RURAL market towns in Northumberland are set for a new year boost – with a freeze on parking charges across the board, significant reductions in one town and the scrapping of fees on Sundays.
County council leaders are proposing a new package of parking measures aimed at bolstering recession-hit town centres and helping to avoid any further damage to local businesses.
The package includes:
:: Dropping previously agreed plans to raise an additional £547,000 by raising parking charges in towns such as Alnwick, Morpeth and Hexham.
:: Reducing parking fees in Berwick, where historically motorists have faced higher charges than in other market towns.
:: Abolishing Sunday parking charges in Berwick, Alnwick and Hexham and allowing parking to remain free on Sundays in Morpeth.
If agreed by the council’s Liberal Democrat executive next week, the plans will result in charges in some Berwick car parks being slashed from £1.10p an hour to 60p, and from £2.40 for three hours to £1.50.
The moves follow discussions by executive members about proposals to save £547,000 over two years by raising and harmonising parking fees across the county.
They follow recent calls by Labour county councillors for parking fees to be scrapped in Northumberland, and by the Conservative group for parking to be free for all county residents.
Lib Dem bosses say axing charges completely is not sustainable but increasing them in towns such as Alnwick and Morpeth has the potential to damage local business as harsh economic times continue.
The reductions in Berwick – which affect the Castlegate, Quayside, Parade, Waugh Place, Woolmarket, Wallace Green, Coxons Lane and Foul Field car parks – will cost the council £162,000 a year in lost income.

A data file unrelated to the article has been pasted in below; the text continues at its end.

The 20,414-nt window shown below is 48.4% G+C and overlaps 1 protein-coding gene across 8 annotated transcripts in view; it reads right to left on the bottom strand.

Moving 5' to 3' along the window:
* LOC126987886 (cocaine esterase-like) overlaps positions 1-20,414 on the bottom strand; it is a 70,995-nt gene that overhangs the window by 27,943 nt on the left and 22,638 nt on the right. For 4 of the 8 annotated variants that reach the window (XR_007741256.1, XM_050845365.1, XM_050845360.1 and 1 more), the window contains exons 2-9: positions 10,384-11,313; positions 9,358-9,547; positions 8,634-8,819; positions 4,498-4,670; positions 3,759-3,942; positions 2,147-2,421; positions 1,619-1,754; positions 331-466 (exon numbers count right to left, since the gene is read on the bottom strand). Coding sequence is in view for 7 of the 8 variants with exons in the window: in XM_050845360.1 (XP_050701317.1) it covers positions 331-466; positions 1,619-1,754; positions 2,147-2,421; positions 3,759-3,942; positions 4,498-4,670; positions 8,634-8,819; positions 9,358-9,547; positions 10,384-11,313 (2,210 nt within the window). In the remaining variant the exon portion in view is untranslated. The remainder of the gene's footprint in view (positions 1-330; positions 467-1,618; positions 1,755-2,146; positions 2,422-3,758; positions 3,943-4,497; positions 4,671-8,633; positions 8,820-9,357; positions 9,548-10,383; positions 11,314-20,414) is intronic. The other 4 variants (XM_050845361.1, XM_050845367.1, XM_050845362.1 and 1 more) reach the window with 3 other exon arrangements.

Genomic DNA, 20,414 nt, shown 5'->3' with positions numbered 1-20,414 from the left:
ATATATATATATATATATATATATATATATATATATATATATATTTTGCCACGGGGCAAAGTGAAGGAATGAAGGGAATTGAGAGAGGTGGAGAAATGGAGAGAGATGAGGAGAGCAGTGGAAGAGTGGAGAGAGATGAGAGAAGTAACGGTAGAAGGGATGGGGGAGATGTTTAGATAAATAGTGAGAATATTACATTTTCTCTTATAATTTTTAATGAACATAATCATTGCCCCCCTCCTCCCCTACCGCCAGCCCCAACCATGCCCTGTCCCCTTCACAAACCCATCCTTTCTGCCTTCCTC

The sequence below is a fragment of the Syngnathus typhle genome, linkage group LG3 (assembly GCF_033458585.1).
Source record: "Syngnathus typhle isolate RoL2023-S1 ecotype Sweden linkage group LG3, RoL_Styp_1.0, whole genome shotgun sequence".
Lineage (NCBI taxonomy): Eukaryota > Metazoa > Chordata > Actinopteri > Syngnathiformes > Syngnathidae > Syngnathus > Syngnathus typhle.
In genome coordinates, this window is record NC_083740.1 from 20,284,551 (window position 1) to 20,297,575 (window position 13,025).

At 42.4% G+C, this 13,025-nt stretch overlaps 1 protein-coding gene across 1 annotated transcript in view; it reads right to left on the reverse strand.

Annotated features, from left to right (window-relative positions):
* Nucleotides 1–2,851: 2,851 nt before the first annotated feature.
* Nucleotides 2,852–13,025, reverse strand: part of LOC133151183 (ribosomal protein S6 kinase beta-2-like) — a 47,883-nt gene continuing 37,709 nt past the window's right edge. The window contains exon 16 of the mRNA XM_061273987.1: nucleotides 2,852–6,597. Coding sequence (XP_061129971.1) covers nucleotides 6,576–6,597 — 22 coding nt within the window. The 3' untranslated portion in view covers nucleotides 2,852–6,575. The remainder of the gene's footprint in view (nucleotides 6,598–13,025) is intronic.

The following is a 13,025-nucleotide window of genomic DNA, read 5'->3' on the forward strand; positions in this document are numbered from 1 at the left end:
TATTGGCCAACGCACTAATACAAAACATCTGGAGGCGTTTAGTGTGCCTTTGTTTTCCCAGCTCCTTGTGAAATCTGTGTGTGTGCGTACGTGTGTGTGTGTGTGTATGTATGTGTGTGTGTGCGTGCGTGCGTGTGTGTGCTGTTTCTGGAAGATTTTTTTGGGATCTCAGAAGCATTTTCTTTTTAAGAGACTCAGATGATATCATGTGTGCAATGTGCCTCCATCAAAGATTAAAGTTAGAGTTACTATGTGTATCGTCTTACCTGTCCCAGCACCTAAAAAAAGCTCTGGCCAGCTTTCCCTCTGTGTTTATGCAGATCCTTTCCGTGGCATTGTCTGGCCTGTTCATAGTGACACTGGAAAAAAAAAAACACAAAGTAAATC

Yesterday, Berwick chamber of trade chairman John Haswell said reduced fees and the axing of charges on Sundays would be great news for the town.
“This would be very welcome indeed in Berwick. We rely on tourism and visitors and the town is struggling, so any reduction in parking fees in these economic times is very welcome. We have the highest charges in the county and the council gets a lot of income from this area.”
County council leader Jeff Reid said: “We have taken the view that this is the action required to manage the service and traffic generally. It is further proof of what we have consistently said – that car parking charges are not about making money for the council. It is about coming up with something that actually works.”
A report to the executive says: “Harmonising the parking charges would require increases in some towns and decreases in others, notably Berwick.
“It is considered that to increase charges in some of Northumberland’s main market towns at this time would risk having an adverse impact on businesses and the economy.”
Charges will remain on Bank Holidays, other than on Christmas Day and New Year’s Day.
The plans also involve increasing the cost of the county’s annual parking permit – which allows holders to park free in all council-owned car parks – from £110 to £130.